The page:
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The 70% Majority: Enduring Consumer Beliefs about Advertising
John E. Calfee and Debra Jones Ringold
Journal of Public Policy & Marketing
Vol. 13, No. 2 (Fall, 1994), pp. 228-238
Published by: American Marketing Association
Stable URL: http://www.jstor.org/stable/30000398
Page Count: 11
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Six decades of survey data consistently indicate that about 70% of consumers think that advertising is often untruthful, it seeks to persuade people to buy things they do not want, it should be more strictly regulated, and it nonetheless provides valuable information. Consumers also tend to find that advertising's benefits outweigh its deficits. These beliefs have remained remarkably stable despite large fluctuations in the scope and vigor of advertising regulation.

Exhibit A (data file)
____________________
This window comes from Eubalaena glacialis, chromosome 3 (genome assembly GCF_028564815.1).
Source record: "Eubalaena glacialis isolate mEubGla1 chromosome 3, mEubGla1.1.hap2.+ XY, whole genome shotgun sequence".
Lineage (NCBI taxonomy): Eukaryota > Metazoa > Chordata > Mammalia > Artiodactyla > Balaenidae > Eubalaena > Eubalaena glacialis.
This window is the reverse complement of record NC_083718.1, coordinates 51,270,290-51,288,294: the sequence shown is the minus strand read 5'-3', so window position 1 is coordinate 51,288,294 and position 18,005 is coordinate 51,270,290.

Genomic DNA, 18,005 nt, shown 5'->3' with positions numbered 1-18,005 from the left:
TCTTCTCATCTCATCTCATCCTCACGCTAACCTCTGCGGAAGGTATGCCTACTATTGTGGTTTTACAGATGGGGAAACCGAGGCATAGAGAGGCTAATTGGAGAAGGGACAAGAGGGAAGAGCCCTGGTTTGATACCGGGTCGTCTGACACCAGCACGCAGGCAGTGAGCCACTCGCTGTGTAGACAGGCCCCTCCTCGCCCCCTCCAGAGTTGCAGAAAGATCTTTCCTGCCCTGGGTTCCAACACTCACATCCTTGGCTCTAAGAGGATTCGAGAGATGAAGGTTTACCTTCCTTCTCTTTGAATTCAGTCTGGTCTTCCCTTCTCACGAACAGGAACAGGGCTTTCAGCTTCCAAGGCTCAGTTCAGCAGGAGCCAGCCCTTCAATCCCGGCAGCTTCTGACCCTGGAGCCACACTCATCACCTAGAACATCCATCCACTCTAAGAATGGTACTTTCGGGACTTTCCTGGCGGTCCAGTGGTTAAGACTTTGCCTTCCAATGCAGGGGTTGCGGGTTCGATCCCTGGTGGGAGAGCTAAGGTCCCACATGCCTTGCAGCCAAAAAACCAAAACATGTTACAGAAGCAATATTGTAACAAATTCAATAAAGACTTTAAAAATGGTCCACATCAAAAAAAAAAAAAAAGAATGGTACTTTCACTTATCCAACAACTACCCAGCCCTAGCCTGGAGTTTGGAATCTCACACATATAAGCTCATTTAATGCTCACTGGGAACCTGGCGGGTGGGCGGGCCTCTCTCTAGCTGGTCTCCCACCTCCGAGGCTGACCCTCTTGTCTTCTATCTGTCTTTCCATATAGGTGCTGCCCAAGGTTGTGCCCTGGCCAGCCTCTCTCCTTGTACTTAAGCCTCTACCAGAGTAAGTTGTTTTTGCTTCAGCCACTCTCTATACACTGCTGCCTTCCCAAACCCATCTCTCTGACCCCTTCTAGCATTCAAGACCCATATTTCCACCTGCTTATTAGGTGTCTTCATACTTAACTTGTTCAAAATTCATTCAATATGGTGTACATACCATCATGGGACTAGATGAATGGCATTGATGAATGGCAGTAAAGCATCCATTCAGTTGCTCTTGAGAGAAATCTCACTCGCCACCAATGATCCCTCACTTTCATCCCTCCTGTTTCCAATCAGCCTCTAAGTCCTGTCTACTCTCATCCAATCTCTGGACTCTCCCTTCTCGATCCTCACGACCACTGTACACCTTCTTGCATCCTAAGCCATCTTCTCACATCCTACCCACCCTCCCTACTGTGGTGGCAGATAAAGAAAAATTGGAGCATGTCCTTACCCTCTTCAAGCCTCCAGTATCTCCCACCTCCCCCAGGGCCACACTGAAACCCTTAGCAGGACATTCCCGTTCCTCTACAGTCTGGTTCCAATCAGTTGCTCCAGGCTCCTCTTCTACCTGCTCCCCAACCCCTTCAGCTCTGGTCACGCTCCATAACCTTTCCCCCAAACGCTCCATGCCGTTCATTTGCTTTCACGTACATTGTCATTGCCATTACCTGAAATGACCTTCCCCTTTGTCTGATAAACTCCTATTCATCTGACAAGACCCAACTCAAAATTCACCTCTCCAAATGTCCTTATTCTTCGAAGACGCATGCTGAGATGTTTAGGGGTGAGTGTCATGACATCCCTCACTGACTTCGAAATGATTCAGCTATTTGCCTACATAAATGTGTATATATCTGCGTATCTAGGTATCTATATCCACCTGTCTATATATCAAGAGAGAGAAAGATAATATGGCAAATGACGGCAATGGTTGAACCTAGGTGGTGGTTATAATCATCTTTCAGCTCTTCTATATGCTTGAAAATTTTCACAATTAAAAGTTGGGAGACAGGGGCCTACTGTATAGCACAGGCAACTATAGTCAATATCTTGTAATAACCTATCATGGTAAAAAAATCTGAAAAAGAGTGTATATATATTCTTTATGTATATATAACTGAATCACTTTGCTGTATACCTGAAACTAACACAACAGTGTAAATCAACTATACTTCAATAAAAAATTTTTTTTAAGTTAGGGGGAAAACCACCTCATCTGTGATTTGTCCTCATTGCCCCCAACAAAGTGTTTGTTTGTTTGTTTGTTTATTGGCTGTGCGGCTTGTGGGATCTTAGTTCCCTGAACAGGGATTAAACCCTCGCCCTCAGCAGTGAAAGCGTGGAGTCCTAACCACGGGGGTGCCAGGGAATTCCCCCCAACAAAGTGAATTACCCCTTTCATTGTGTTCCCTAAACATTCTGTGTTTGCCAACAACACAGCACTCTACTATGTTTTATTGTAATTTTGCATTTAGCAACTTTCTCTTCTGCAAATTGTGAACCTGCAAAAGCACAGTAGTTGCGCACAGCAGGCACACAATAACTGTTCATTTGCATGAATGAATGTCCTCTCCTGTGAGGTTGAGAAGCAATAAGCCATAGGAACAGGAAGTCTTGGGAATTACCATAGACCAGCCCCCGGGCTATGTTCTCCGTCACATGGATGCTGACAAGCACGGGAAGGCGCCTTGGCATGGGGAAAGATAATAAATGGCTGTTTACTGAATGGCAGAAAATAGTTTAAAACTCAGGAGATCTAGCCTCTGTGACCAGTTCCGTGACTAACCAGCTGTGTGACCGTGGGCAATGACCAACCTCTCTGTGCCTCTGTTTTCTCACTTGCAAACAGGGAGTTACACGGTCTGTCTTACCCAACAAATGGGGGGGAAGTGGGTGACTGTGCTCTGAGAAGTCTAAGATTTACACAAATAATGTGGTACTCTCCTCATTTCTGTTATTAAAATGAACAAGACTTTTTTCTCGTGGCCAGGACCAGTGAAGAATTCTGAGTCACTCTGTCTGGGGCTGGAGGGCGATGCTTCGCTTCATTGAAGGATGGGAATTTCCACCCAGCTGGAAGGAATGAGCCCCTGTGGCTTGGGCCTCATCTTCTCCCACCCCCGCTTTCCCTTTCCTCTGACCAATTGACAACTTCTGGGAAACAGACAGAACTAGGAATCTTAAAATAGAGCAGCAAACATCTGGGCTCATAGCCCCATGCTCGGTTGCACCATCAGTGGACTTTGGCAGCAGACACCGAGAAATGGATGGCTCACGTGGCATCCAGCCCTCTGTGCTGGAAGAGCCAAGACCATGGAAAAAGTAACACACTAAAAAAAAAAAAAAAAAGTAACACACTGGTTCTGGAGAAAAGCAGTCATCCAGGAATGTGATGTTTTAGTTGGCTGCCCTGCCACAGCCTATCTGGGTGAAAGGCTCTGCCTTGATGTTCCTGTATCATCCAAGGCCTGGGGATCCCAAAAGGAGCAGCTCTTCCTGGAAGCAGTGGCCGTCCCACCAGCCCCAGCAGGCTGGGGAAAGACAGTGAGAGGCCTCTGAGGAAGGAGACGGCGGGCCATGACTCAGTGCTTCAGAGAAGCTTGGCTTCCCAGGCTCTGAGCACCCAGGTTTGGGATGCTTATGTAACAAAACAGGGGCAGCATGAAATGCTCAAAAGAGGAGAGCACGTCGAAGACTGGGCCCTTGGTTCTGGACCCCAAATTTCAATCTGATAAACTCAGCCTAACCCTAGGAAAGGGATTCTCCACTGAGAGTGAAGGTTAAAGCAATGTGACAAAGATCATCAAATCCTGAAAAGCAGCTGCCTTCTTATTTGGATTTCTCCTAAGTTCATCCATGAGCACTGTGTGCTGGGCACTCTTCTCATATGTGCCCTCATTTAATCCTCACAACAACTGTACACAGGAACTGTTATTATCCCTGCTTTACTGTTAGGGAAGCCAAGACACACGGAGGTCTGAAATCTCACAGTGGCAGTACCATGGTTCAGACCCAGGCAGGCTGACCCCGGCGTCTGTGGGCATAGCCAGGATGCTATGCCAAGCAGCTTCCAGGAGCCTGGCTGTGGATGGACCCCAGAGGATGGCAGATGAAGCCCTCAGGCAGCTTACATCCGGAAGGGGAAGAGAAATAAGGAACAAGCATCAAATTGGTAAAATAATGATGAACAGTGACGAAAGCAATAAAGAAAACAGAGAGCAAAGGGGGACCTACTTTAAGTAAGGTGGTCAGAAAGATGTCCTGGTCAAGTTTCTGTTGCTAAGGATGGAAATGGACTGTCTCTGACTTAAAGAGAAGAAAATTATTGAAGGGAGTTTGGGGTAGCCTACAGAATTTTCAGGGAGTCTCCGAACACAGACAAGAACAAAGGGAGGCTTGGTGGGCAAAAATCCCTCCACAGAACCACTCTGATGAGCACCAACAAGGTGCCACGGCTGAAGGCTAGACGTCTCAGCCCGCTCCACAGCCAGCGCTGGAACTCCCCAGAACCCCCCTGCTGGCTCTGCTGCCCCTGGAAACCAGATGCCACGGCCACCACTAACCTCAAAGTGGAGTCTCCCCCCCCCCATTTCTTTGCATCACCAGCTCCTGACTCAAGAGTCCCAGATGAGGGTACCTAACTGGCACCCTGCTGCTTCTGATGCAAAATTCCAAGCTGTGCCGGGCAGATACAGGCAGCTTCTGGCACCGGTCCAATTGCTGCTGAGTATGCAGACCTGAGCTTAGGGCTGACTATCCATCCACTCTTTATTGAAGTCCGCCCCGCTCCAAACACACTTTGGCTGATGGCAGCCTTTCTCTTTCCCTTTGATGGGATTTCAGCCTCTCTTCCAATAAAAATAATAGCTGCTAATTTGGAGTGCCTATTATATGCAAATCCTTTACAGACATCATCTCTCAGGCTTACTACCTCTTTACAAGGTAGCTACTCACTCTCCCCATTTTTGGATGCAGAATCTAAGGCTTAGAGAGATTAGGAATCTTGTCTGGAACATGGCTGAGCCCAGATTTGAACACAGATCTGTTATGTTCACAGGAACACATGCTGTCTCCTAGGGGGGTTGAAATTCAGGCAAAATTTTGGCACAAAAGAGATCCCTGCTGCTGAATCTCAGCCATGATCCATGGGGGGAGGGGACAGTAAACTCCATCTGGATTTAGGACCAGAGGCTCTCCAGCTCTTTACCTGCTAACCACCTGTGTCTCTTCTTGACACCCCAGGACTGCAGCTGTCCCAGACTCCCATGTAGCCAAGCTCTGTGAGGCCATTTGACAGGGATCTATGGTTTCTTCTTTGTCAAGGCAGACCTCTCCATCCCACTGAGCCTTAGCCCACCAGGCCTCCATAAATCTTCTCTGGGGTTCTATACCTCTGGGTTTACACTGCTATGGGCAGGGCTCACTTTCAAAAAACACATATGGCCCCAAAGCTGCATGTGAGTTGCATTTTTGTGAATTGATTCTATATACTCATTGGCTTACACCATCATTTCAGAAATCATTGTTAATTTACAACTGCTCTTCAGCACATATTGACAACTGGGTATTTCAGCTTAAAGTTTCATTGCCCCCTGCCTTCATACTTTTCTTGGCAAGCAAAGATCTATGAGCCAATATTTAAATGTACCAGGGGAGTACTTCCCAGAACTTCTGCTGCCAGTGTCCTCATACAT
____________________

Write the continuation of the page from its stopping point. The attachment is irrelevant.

Journal of Public Policy & Marketing © 1994 American Marketing Association